Legal Problems Multiply| At Oral Roberts University

     TULSA (CN) – Oral Roberts University fired its senior accountant the day an audit was due because its president Richard Roberts knew he would tell auditors the truth about the tax frauds and “continued wrongdoing” of Roberts and his wife, Lindsay Roberts, a college director, Trent Huddleston says. Huddleston claims the Robertses ordered him to defraud the IRS and the college by misrepresenting hundreds of thousands of dollars of college money the Robertses spent on themselves, while they ordered professors to buy their own copy paper “due to an alleged tight budget.” Two students also sued the college and the Robertses, in separate complaints, seeking damages for fraud, negligence, and conspiracy.




     Roberts, the son of the founder, quit last week.
     Huddleston claims he was ordered to defraud the IRS and the college, to list thousands of dollars of expenditures on the Roberts’ home as expenses rather than assets, and to commit other financial improprieties.
     For instance, he claims the university spent $122,886 to remodel the Roberts’ home, more than $40,000 for their swimming pool, $4,780 on a pool table, and more money for the Roberts’ “wet bar.”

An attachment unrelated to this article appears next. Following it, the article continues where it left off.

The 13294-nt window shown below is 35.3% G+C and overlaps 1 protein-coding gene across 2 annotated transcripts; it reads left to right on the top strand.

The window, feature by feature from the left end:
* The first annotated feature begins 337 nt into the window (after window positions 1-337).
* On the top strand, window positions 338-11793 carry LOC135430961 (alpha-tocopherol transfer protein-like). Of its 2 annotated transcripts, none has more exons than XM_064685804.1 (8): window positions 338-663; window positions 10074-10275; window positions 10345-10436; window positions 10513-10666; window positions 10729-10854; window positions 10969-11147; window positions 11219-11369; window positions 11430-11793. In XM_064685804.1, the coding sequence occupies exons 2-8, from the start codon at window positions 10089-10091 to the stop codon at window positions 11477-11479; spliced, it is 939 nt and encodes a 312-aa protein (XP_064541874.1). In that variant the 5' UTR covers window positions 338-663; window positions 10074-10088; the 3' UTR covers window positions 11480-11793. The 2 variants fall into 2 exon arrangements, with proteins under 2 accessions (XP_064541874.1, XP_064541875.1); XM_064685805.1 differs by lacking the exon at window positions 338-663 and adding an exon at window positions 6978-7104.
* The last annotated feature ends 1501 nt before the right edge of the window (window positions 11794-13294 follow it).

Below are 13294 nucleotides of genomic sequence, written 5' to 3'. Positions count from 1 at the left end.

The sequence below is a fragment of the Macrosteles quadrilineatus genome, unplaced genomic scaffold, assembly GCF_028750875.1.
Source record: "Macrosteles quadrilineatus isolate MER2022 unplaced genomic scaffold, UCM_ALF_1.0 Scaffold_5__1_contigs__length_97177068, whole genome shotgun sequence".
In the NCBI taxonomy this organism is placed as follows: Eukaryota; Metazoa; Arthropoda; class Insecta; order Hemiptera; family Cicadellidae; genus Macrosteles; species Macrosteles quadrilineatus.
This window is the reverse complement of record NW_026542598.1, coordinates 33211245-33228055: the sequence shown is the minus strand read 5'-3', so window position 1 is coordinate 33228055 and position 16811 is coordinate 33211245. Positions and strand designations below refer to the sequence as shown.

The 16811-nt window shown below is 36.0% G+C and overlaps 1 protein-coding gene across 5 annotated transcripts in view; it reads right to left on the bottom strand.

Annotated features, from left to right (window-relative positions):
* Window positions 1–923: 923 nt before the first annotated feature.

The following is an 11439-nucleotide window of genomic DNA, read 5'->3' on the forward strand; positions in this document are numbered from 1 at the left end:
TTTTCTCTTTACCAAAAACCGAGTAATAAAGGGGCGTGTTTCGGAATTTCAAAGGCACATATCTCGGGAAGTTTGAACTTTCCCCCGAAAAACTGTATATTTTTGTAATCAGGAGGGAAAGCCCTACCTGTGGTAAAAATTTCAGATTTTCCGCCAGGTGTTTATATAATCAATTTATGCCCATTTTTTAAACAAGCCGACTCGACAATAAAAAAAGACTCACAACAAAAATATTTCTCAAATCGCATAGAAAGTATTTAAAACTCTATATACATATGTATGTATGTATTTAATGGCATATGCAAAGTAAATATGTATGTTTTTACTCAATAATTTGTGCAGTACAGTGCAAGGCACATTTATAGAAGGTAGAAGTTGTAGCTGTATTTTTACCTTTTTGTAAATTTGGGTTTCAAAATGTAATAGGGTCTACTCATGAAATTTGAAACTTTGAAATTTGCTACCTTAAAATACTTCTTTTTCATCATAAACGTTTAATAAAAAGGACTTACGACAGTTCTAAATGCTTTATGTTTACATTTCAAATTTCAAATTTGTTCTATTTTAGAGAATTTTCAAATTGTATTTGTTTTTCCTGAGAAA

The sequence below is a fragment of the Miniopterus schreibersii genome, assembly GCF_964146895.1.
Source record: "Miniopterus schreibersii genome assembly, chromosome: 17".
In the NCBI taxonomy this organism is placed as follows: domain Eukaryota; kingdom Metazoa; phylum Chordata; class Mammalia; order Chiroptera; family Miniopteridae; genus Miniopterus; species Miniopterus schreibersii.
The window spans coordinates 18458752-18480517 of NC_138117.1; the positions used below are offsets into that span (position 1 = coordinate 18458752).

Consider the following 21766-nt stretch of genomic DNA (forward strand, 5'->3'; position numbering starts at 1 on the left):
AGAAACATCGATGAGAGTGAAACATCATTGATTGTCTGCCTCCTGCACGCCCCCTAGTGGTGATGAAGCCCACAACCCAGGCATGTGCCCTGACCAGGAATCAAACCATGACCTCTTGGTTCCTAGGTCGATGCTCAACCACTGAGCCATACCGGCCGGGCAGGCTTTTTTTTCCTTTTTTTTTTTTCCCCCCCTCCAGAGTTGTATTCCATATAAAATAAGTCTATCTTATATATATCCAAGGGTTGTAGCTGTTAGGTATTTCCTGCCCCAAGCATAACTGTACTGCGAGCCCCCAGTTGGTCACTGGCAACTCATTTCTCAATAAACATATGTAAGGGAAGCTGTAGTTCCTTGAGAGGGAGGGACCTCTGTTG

He adds: “These are only a few of the items which were falsely listed by the Defendants for tax purposes, while, at the same approximate time, faculty members were directed by the Defendants to buy their own copy paper due to an alleged tight budget.”
     Huddleston says he was fired the day the audit was due, “after 15 months of intimidation and harassment,” because the Robertses knew he would tell the college board the truth.
     He says the audit was ordered two weeks after three former professors sued the university and Richard Roberts – a lawsuit that revealed the enormous expense problems that led to Roberts’ resignation.
     Huddleston demands punitive damages for fraud, conspiracy, intentional infliction of emotional distress and wrongful firing.
     In the same court, students David Brown and Cornell Cross II sued the same defendants, claiming their wrongdoing and misrepresentations irreparably harmed their academic careers and career prospects.
     All three plaintiffs are represented by Gary Richardson.
     See Huddleston’s complaint.
     See Cross’ complaint.

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